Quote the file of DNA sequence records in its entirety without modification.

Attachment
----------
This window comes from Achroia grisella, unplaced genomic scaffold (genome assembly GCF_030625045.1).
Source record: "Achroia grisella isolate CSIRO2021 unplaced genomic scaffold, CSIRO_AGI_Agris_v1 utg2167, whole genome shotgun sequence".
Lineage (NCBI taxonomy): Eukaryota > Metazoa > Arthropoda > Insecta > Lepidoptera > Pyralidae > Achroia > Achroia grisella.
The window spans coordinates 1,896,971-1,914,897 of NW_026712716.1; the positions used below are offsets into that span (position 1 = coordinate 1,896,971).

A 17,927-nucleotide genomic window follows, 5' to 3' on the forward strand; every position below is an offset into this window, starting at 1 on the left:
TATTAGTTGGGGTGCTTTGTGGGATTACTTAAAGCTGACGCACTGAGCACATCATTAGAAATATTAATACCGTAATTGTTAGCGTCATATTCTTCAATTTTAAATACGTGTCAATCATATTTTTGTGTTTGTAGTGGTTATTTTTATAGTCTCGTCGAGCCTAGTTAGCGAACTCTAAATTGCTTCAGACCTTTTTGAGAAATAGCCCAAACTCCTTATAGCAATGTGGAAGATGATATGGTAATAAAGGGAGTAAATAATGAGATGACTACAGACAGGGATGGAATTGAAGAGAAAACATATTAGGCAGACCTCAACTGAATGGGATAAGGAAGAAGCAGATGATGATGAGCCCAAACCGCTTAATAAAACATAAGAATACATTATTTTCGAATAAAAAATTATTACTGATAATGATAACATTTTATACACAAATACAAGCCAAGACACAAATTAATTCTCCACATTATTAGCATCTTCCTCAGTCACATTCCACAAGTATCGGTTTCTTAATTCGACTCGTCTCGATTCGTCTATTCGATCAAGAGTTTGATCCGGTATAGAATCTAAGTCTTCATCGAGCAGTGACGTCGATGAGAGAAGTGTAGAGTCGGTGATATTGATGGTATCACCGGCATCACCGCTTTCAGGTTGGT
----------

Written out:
This window comes from Achroia grisella, unplaced genomic scaffold (genome assembly GCF_030625045.1).
Source record: "Achroia grisella isolate CSIRO2021 unplaced genomic scaffold, CSIRO_AGI_Agris_v1 utg2167, whole genome shotgun sequence".
Lineage (NCBI taxonomy): Eukaryota > Metazoa > Arthropoda > Insecta > Lepidoptera > Pyralidae > Achroia > Achroia grisella.
The window spans coordinates 1,896,971-1,914,897 of NW_026712716.1; the positions used below are offsets into that span (position 1 = coordinate 1,896,971).

A 17,927-nucleotide genomic window follows, 5' to 3' on the forward strand; every position below is an offset into this window, starting at 1 on the left:
TATTAGTTGGGGTGCTTTGTGGGATTACTTAAAGCTGACGCACTGAGCACATCATTAGAAATATTAATACCGTAATTGTTAGCGTCATATTCTTCAATTTTAAATACGTGTCAATCATATTTTTGTGTTTGTAGTGGTTATTTTTATAGTCTCGTCGAGCCTAGTTAGCGAACTCTAAATTGCTTCAGACCTTTTTGAGAAATAGCCCAAACTCCTTATAGCAATGTGGAAGATGATATGGTAATAAAGGGAGTAAATAATGAGATGACTACAGACAGGGATGGAATTGAAGAGAAAACATATTAGGCAGACCTCAACTGAATGGGATAAGGAAGAAGCAGATGATGATGAGCCCAAACCGCTTAATAAAACATAAGAATACATTATTTTCGAATAAAAAATTATTACTGATAATGATAACATTTTATACACAAATACAAGCCAAGACACAAATTAATTCTCCACATTATTAGCATCTTCCTCAGTCACATTCCACAAGTATCGGTTTCTTAATTCGACTCGTCTCGATTCGTCTATTCGATCAAGAGTTTGATCCGGTATAGAATCTAAGTCTTCATCGAGCAGTGACGTCGATGAGAGAAGTGTAGAGTCGGTGATATTGATGGTATCACCGGCATCACCGCTTTCAGGTTGGT